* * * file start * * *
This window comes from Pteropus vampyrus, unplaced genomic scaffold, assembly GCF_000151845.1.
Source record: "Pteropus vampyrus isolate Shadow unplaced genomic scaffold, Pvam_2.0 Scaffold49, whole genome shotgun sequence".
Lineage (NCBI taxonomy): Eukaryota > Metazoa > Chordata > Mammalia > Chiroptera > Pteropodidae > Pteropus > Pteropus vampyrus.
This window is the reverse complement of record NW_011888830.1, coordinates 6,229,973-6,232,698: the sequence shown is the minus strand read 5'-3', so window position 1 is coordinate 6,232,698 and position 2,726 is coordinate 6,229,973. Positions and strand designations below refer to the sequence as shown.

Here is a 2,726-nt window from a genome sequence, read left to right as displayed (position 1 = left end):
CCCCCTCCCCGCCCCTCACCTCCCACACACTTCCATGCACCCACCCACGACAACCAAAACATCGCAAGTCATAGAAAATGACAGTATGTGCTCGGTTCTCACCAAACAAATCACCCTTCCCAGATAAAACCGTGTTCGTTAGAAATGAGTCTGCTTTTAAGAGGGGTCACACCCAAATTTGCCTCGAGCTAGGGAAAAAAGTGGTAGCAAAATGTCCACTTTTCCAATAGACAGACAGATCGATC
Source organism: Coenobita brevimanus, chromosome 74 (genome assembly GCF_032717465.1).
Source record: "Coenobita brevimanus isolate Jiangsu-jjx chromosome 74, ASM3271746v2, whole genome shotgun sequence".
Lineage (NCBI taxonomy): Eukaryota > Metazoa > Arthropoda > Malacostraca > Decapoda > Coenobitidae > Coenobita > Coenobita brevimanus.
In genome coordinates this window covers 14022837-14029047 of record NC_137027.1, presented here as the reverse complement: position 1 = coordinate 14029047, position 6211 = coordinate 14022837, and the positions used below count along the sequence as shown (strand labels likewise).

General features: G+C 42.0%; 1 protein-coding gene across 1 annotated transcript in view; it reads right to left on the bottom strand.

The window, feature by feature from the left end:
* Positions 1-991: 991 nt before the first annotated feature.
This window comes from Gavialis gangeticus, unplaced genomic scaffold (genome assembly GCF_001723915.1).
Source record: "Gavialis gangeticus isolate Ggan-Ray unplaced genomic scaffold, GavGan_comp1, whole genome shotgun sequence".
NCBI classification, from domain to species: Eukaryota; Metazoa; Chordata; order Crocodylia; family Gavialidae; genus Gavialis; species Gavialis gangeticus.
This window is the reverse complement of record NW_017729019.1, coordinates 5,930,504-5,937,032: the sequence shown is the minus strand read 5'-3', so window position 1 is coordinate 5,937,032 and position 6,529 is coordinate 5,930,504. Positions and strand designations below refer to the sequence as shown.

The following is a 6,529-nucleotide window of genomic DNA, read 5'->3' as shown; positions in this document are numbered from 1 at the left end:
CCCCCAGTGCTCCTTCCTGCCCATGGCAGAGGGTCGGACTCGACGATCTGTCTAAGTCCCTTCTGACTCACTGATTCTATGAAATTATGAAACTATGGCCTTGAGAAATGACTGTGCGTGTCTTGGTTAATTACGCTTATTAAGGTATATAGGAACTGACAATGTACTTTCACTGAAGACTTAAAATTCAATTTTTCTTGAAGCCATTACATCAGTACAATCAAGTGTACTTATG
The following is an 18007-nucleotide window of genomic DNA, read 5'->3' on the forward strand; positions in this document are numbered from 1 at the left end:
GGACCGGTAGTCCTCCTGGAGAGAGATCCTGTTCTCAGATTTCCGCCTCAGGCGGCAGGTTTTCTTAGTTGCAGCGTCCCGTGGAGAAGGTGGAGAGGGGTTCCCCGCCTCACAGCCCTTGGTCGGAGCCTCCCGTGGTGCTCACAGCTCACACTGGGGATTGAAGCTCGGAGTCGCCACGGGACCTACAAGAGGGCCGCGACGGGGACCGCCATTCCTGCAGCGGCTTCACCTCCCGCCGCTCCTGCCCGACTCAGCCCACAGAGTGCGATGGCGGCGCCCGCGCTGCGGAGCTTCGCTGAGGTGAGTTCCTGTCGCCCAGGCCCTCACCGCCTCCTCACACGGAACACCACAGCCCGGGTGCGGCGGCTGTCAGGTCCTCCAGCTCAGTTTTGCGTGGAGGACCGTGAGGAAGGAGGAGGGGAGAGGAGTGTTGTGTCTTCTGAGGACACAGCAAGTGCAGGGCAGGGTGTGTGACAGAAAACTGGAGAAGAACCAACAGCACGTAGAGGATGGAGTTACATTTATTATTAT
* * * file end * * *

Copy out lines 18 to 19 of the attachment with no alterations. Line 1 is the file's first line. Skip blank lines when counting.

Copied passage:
The following is a 6,529-nucleotide window of genomic DNA, read 5'->3' as shown; positions in this document are numbered from 1 at the left end:
CCCCCAGTGCTCCTTCCTGCCCATGGCAGAGGGTCGGACTCGACGATCTGTCTAAGTCCCTTCTGACTCACTGATTCTATGAAATTATGAAACTATGGCCTTGAGAAATGACTGTGCGTGTCTTGGTTAATTACGCTTATTAAGGTATATAGGAACTGACAATGTACTTTCACTGAAGACTTAAAATTCAATTTTTCTTGAAGCCATTACATCAGTACAATCAAGTGTACTTATG